Want to know how to get fit but don't know where to start? It really isn't as difficult as you may think, so long as you take it slowly at first. One of the best things you can do for your health is to get fitter, and that needn't mean joining a gym, cycling for miles or having to also learn how to lift weights.
There are plenty of ways to get fit at home or in a nice outdoor space; the key is to find your motivation and be consistent. You’ll be surprised at how quickly you feel the difference once you start moving. Here’s some inspiration for you if you want to know how to get fit.
How to get fit: before you start, please read this…
Look at your general health and make sure you’re ready to get active. If you have chest pain, dizzy spells, joint problems, high blood pressure or are pregnant talk to your doctor before you increase your activity. That doesn’t mean you won’t be able to exercise at all – your doctor can recommend activities that are safe for you.
If you’re over 65 or aren’t used to being active at all, go and see your doctor before you start to exercise. A health check will give you the all clear to get going.
Make small changes
Start slowly. If you embark on a five-times-a-week gym regime straightaway, you’re less likely to stick to it than if you make fitness a part of your daily life. Small changes in your movement are the best – and least intimidating – way to start. Walk rather than taking the car or bus, go swimming and try a gentle jog. Getting fit around the house can help, too. Even walking up the stairs or reaching up into a higher cupboard counts!
Find your “why”
A lot of fitness plans have a goal such as losing weight, but forget about that and think about being fit for life. This isn’t something you’re going to do for six weeks until you’ve reached a certain weight or got your “beach body” – this is a new way of living.
One of the biggest benefits about getting fit is when you start to feel the difference with more energy, better sleep and less stress. Tune in to your body and really think about how you’re feeling – and once you start moving and exercising you’ll notice your mood improves afterwards.
Fit movement into your day
The NHS recommends you should be aiming for 30 minutes of exercise five times a week or one hour and 15 minutes of vigorous exercise. Gardening, dog walking and dancing count, so if you’re doing one of those every day, it’s a start.
Getting one of the best fitness trackers can be a great way to get started on getting moving, too. And nowadays, they aren't only about counting steps, so they can accompany you on your fitness journey.
Join a class
One of the best ways to get motivated is in a group – not only is there the social aspect, but you’ll naturally want to keep up with other people. Try an outdoors exercise class or join a Zoom workout to get started.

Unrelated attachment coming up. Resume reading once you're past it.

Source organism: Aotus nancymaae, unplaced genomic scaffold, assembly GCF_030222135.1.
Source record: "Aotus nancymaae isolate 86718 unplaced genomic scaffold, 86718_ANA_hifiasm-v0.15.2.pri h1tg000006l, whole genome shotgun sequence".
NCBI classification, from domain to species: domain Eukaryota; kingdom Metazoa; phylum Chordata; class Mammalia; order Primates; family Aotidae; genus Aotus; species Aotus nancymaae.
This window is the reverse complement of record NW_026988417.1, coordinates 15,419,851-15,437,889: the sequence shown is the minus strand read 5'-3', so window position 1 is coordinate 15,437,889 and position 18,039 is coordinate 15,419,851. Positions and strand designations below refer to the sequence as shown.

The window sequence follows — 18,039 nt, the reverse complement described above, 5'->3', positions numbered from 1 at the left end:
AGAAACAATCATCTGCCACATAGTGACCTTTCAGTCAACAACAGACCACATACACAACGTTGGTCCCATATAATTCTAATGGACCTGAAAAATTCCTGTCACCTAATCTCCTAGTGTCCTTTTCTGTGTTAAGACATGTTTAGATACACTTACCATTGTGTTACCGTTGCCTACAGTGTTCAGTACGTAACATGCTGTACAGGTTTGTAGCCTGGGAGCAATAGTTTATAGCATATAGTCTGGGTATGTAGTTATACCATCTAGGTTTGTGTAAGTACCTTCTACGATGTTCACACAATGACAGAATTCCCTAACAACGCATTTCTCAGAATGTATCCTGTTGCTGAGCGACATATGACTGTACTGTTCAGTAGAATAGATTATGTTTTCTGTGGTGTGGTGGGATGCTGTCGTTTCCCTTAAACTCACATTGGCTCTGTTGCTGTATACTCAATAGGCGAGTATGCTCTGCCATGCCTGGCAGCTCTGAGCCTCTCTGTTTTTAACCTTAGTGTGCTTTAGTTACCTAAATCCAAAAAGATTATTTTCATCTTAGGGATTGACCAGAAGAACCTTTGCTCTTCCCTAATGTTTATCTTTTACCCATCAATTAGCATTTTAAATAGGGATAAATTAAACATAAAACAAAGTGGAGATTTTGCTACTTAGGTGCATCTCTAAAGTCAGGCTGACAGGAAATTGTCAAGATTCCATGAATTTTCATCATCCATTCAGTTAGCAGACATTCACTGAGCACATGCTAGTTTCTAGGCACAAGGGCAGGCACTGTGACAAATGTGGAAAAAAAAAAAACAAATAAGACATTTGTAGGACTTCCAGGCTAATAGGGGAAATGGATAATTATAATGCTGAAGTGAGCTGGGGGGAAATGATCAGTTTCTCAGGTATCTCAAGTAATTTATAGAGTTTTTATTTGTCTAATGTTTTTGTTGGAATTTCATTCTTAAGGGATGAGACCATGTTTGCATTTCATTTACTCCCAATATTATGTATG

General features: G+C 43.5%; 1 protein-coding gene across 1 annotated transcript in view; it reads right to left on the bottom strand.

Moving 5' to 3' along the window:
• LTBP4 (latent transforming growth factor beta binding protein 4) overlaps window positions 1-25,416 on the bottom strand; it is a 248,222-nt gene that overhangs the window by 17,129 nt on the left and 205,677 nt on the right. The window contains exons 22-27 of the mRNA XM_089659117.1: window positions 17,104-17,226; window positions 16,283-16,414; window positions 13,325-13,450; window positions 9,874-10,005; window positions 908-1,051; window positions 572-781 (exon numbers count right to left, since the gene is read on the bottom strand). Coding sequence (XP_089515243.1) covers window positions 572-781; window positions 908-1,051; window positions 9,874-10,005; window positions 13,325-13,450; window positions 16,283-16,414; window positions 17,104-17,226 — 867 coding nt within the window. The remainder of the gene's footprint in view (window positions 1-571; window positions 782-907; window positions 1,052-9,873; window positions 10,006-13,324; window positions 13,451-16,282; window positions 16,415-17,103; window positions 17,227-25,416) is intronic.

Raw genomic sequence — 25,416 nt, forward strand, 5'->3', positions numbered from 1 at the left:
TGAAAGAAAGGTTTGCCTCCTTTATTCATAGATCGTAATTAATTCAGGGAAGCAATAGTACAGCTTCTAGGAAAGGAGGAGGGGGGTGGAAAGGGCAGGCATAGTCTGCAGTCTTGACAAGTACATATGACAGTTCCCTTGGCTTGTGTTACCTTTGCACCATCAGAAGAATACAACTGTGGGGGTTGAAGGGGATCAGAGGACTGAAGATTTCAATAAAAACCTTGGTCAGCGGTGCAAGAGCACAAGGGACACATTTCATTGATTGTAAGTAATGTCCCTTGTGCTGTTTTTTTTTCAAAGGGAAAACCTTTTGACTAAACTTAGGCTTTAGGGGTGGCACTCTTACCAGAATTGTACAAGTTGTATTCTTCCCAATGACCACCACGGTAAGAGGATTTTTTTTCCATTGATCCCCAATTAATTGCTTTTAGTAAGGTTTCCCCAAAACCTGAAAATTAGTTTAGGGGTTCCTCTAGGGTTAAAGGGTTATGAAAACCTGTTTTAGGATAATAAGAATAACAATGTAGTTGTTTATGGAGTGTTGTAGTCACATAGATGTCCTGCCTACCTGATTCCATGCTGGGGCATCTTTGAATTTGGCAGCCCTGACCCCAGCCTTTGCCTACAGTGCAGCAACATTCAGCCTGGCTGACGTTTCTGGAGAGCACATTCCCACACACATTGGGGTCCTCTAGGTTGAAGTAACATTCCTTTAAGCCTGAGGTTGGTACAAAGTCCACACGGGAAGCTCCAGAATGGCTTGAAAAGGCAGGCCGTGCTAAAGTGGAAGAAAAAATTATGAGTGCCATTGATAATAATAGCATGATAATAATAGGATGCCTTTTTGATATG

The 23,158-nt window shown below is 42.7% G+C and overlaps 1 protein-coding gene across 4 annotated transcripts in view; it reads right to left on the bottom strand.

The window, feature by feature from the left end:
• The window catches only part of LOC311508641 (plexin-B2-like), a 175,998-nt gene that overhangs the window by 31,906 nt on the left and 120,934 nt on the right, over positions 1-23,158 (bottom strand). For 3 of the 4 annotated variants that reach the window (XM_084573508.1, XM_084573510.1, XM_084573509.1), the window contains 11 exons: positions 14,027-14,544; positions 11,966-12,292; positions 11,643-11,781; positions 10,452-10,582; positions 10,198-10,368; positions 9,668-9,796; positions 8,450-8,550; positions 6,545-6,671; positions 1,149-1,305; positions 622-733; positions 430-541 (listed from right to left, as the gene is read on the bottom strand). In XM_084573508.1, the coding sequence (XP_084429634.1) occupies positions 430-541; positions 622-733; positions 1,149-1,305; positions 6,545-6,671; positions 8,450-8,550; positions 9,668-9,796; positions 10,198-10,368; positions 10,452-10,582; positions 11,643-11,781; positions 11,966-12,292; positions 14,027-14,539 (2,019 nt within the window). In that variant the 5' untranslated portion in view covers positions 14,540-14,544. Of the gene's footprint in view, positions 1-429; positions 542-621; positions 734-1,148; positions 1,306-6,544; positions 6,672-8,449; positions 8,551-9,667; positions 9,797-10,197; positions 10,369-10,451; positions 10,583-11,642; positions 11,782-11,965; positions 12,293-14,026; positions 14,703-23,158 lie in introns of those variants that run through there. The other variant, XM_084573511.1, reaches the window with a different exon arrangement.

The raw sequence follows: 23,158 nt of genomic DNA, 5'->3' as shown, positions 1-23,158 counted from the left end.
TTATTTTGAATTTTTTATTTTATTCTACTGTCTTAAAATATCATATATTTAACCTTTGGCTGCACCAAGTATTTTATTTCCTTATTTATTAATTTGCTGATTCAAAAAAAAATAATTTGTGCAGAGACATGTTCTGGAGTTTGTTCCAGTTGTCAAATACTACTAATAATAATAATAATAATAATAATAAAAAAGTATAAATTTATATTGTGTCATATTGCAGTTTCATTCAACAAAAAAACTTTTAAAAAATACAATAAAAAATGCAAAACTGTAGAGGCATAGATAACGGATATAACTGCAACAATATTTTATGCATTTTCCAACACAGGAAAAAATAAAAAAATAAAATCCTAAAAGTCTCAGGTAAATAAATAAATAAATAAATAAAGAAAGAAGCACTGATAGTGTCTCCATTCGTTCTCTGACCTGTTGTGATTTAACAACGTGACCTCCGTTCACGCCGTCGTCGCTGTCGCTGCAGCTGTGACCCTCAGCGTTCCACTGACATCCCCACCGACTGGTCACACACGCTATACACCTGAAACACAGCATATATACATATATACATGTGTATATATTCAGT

Try an app
Fitness apps are great for motivation. If you’ve never run before, Couch to 5K will show you how to build up slowly and Strava tracks your distance once you get going. Jessica Ennis-Hill knows a thing or two about fitness and her Jennis app has home workouts to make you fitter and stronger – they’re perfect if you’re busy as some are as little as five or 20 minutes.
• More of the best online personal trainer and fitness apps
Have a cardio blast every day
Get started with 15 minutes of cardio – that’s movement that raises your heart rate, gets you out of breath and strengthens your heart and lungs.
Warm up (one minute each):
Circle your arms forwards and backwards
Standing up with your legs slightly wider than shoulder width, touch alternate toes
Take a gentle jog
Kick your legs back, bringing your foot to your bottom
Squat and jab
Now, try a minute of each of these to kickstart your day:
Run up the stairs as fast as you can – then walk back down to recover
Be creative with weights
Adding strength training to your day is a great way to get fit, but if you don’t have dumbbells or a kettle bell at home you can be creative. A rucksack or handbag filled with cans will do the job for simple exercises such as a squat and press.
You can also do tricep dips on the bottom step of the stairs and heavy cans can double up as dumbells for rows like the tricky plank row.
If you feel like your makeshift weight isn’t heavy enough to challenge you, increase the repetitions.
Use motivational tricks
If you find your brain is very good at making excuses, use some simple ways to get motivated. Leave your workout clothes by your bed so they’re the first thing you see in the morning and if you’re getting out of the door for a walk or run make a playlist of your favourite songs for the time you want to spend out there. It can be hard to start, but once you’re out the door you’re more likely to keep going.
Put some time in the diary with a friend who wants to get fit to and agree your schedule for the week. Keep your movement varied, so one day might be a fitness class, the next could be a walk or jog and another a yoga session.
Know when to challenge yourself
If you’ve been moving three times a week for a month, it’s time to up the ante. Your body gets used to workouts very quickly, so you need to progress. Add more time on to your sessions and try more difficult moves, heavier weights or faster speeds.
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Hannah has a series of experience in digital journalism behind her. She works as a freelancer with articles published in the Guardian and Independent. They have recently become a personal trainer and finds motivation in music, outdoor workouts and making other people love fitness.